Bong Joon-ho’s 2006 monster tale, The Host, brings a level of sophistication to the monster movie genre with a combination of several genres all working to develop the narrative and its characters. The story follows a snack car employee Park Gang-du (Song Kang-ho), his father, Hee-bong (Byeon Hee-bong), daughter Hyun-seo (Ko Ah-seong), sister Nam-joo (Bae Doona), who’s an archer, and Gang-du‘s brother Nam-il (Park Hae-il), an alcoholic former activist who has not done much since graduating.
The story focuses on the family dealing with an unexpected attack by a mutated amphibian monster that emerged as a result of dumping formaldehyde in the Han River. The monster takes Hyun-seo seemingly killing her until Gang-du receives a call from Hyun-seo informing him that she was in fact still alive but trapped in the monster’s sewer lair.Gang-du and his family set out to save his daughter but must get by the government and the monster in order to do so.
I have to say giving that this was my first true experience with watching a Korean film in its entirety I enjoyed certain aspects of the film, but even as sophisticated as the movie is for a horror film, it’s aimless pacing ruins the potential for a fully pleasurable viewing experience. Accompanied by political commentary that attacks the American military presence and influence in Korea, the film serves up a dish of surreal horror layered with melodrama, science fiction, dark comedy, and lets not forget the blockbuster. If you are like me and you enjoy good B-movie fun you’ll get a minor kick out of the sometimes nonsensical actions of the characters and the films monster, who looks like a giant catfish with a freakishly long tail.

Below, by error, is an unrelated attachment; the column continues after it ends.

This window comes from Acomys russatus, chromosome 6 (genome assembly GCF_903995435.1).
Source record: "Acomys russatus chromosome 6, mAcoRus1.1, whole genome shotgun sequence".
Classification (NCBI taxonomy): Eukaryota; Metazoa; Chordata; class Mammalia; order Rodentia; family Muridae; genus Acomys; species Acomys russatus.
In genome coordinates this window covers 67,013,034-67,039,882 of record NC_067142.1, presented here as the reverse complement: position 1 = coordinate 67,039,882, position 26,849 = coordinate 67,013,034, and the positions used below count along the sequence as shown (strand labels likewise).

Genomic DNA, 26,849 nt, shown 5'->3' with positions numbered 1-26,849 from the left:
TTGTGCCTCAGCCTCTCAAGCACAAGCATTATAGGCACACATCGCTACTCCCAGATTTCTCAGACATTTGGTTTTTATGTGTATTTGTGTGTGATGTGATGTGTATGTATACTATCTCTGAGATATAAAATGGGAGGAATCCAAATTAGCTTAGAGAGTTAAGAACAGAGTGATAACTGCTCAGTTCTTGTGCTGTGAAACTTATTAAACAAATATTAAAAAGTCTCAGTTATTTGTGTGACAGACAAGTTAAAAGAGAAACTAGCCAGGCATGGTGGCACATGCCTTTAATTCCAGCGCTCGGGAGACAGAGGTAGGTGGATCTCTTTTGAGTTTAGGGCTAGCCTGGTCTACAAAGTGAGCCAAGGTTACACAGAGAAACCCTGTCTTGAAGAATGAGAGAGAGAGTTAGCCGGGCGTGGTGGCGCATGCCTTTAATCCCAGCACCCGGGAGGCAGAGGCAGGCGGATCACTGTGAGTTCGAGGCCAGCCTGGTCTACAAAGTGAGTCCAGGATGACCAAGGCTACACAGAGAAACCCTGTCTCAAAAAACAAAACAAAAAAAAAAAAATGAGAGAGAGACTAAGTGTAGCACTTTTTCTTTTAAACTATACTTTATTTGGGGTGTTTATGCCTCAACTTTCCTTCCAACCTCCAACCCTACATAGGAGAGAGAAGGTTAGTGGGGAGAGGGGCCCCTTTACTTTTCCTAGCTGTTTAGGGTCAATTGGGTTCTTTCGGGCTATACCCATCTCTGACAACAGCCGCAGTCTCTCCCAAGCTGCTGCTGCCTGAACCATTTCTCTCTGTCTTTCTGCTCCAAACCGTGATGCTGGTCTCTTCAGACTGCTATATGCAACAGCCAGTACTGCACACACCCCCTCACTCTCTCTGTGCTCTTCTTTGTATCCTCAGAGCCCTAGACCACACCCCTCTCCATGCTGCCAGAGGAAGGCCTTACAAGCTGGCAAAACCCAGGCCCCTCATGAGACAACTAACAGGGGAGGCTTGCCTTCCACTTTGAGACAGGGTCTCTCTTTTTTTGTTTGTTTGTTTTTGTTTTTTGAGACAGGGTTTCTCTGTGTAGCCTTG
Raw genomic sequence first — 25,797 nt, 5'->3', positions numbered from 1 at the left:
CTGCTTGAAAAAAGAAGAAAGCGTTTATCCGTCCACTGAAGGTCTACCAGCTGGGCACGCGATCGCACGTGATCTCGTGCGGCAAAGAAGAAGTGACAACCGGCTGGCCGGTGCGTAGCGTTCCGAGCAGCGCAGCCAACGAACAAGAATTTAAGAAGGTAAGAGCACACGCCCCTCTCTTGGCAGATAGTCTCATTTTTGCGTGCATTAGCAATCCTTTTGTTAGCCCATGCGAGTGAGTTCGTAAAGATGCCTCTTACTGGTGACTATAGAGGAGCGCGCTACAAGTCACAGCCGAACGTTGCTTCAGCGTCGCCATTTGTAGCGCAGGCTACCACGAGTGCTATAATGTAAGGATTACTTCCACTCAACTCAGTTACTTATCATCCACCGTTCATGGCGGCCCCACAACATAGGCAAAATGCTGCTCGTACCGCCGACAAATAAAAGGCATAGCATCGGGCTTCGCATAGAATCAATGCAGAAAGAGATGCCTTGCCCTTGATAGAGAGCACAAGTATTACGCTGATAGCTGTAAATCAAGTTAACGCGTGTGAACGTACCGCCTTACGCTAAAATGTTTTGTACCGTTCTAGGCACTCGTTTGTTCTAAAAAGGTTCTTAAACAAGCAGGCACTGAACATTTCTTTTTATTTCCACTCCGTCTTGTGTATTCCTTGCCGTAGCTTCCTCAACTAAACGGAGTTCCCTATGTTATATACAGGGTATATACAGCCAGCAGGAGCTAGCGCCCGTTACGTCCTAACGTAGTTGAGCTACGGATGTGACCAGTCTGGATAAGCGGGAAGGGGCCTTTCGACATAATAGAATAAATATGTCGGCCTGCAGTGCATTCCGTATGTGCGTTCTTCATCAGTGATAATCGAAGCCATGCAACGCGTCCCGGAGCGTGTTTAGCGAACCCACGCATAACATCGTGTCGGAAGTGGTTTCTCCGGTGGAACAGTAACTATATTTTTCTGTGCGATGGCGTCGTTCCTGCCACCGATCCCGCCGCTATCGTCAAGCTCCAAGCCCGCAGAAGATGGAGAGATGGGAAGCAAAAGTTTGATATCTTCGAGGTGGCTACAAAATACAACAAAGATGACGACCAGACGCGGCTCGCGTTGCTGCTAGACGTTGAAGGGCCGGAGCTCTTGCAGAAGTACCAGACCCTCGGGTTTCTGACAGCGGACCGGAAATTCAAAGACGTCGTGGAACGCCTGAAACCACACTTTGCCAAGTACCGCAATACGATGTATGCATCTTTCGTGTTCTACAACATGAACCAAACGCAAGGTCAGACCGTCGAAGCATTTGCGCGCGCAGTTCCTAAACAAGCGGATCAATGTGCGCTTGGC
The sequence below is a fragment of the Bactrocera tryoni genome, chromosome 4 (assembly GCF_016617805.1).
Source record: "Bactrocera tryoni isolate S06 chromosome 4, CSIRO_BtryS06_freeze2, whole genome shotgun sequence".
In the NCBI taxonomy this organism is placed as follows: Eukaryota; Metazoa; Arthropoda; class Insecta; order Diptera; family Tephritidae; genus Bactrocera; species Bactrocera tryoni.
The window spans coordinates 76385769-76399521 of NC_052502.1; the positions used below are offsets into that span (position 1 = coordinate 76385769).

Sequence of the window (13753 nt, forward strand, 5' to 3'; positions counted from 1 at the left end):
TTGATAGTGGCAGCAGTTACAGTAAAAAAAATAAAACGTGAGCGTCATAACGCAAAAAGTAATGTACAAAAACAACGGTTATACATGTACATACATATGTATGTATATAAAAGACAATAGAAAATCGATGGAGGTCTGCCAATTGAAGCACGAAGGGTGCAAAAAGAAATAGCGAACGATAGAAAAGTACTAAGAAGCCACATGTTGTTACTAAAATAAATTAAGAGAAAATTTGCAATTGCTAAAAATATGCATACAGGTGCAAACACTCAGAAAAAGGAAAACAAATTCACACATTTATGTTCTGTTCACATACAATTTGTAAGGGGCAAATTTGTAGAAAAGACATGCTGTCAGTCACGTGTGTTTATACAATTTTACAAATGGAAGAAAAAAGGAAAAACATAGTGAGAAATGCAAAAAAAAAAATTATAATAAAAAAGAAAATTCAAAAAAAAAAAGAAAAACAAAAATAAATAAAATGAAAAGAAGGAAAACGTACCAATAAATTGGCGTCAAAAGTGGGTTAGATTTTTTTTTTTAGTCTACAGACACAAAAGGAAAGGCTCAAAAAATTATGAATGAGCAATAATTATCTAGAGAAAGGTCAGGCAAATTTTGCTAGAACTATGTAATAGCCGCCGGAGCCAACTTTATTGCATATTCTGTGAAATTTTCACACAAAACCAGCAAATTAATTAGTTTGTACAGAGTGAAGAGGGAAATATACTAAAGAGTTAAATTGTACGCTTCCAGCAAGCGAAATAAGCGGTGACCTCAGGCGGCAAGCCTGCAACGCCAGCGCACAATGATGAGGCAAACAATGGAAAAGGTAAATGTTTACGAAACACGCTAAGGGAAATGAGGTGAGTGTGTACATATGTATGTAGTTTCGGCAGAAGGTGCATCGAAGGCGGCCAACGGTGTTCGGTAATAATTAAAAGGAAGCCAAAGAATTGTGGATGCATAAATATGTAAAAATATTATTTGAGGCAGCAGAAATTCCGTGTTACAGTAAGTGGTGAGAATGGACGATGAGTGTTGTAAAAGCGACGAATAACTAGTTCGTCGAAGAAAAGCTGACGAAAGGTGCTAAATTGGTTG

The strongest aspect of this film has to be its cinematography. I’m not familiar at all with the work of Kim Hyung Ku, but the look of the film is very atmospheric and does a fantastic job of setting the dark, apocalyptic visual world of the film. The audience gets to visually see a dark world created in Korea as a result a foreign “monster” who creates a “domestic” threat to Korean life. There could possibly be a more sophisticated allegorical subtext in The Host that I can’t interpret but what is clear is this film is less about the actual fish monster and more about the monsters that created it.
There is indeed a dim light in the dark waters of The Host. The film works as a descent Saturday night monster smash and at the same time offers us food for thought with regards to the politcal climate of Korea. The Host’s shortcomings only arise in the film’s lack of focus and aimless pace. As the second act comes to a close you’re left hoping that the 119th minute mark comes soon. Maybe its just me but past that point until the climax of the film I just don’t feel there’s much reason to watch. Again the movie is worth checking out but don’t expect much in rising action after act two. All in all, The Host works as a watchable monster movie, but its narrative structure is trying to hard to accomadate multiple genres that what starts as sophisticated horror film ends as goofy and bumbling as the Gang-du character himself.